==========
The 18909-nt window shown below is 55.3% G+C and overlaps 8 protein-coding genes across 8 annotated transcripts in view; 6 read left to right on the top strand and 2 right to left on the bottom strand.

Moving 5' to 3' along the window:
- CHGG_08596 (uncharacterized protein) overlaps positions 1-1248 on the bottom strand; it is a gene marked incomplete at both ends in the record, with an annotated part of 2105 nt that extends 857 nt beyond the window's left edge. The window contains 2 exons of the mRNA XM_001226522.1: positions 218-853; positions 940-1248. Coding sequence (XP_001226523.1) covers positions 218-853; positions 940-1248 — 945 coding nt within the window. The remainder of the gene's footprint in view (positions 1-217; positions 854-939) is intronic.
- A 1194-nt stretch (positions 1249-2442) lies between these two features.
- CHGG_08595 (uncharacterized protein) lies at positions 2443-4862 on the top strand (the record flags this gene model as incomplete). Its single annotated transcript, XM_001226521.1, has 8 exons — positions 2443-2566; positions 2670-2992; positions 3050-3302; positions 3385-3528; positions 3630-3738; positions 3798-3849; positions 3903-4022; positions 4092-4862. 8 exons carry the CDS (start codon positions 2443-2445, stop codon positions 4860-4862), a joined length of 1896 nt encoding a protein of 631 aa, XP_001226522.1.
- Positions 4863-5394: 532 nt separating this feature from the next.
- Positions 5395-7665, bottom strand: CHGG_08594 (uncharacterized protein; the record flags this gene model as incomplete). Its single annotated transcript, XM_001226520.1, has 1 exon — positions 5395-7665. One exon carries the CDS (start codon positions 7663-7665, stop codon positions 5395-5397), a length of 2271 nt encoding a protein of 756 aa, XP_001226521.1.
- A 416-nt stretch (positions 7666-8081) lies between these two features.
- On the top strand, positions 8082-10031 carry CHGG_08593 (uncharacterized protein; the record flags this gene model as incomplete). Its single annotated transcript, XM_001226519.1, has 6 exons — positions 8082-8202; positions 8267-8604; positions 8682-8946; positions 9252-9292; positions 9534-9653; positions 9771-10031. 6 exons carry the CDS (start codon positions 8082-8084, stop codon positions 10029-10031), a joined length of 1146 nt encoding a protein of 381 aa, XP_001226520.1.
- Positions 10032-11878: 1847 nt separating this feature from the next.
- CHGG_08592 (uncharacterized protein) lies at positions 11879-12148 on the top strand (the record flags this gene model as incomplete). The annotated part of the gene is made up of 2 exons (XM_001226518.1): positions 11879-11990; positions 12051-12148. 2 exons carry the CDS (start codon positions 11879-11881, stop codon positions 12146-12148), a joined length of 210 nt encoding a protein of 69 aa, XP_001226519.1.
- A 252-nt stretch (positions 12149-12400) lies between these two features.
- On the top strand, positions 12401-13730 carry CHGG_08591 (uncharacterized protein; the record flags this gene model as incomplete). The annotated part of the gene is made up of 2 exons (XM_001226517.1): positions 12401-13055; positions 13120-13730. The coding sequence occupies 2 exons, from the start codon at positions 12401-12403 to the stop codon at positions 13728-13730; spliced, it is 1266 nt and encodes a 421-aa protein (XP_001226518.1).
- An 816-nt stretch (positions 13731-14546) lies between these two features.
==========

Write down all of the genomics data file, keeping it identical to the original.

The 18909-nt window shown below is 55.3% G+C and overlaps 8 protein-coding genes across 8 annotated transcripts in view; 6 read left to right on the top strand and 2 right to left on the bottom strand.

Moving 5' to 3' along the window:
- CHGG_08596 (uncharacterized protein) overlaps positions 1-1248 on the bottom strand; it is a gene marked incomplete at both ends in the record, with an annotated part of 2105 nt that extends 857 nt beyond the window's left edge. The window contains 2 exons of the mRNA XM_001226522.1: positions 218-853; positions 940-1248. Coding sequence (XP_001226523.1) covers positions 218-853; positions 940-1248 — 945 coding nt within the window. The remainder of the gene's footprint in view (positions 1-217; positions 854-939) is intronic.
- A 1194-nt stretch (positions 1249-2442) lies between these two features.
- CHGG_08595 (uncharacterized protein) lies at positions 2443-4862 on the top strand (the record flags this gene model as incomplete). Its single annotated transcript, XM_001226521.1, has 8 exons — positions 2443-2566; positions 2670-2992; positions 3050-3302; positions 3385-3528; positions 3630-3738; positions 3798-3849; positions 3903-4022; positions 4092-4862. 8 exons carry the CDS (start codon positions 2443-2445, stop codon positions 4860-4862), a joined length of 1896 nt encoding a protein of 631 aa, XP_001226522.1.
- Positions 4863-5394: 532 nt separating this feature from the next.
- Positions 5395-7665, bottom strand: CHGG_08594 (uncharacterized protein; the record flags this gene model as incomplete). Its single annotated transcript, XM_001226520.1, has 1 exon — positions 5395-7665. One exon carries the CDS (start codon positions 7663-7665, stop codon positions 5395-5397), a length of 2271 nt encoding a protein of 756 aa, XP_001226521.1.
- A 416-nt stretch (positions 7666-8081) lies between these two features.
- On the top strand, positions 8082-10031 carry CHGG_08593 (uncharacterized protein; the record flags this gene model as incomplete). Its single annotated transcript, XM_001226519.1, has 6 exons — positions 8082-8202; positions 8267-8604; positions 8682-8946; positions 9252-9292; positions 9534-9653; positions 9771-10031. 6 exons carry the CDS (start codon positions 8082-8084, stop codon positions 10029-10031), a joined length of 1146 nt encoding a protein of 381 aa, XP_001226520.1.
- Positions 10032-11878: 1847 nt separating this feature from the next.
- CHGG_08592 (uncharacterized protein) lies at positions 11879-12148 on the top strand (the record flags this gene model as incomplete). The annotated part of the gene is made up of 2 exons (XM_001226518.1): positions 11879-11990; positions 12051-12148. 2 exons carry the CDS (start codon positions 11879-11881, stop codon positions 12146-12148), a joined length of 210 nt encoding a protein of 69 aa, XP_001226519.1.
- A 252-nt stretch (positions 12149-12400) lies between these two features.
- On the top strand, positions 12401-13730 carry CHGG_08591 (uncharacterized protein; the record flags this gene model as incomplete). The annotated part of the gene is made up of 2 exons (XM_001226517.1): positions 12401-13055; positions 13120-13730. The coding sequence occupies 2 exons, from the start codon at positions 12401-12403 to the stop codon at positions 13728-13730; spliced, it is 1266 nt and encodes a 421-aa protein (XP_001226518.1).
- An 816-nt stretch (positions 13731-14546) lies between these two features.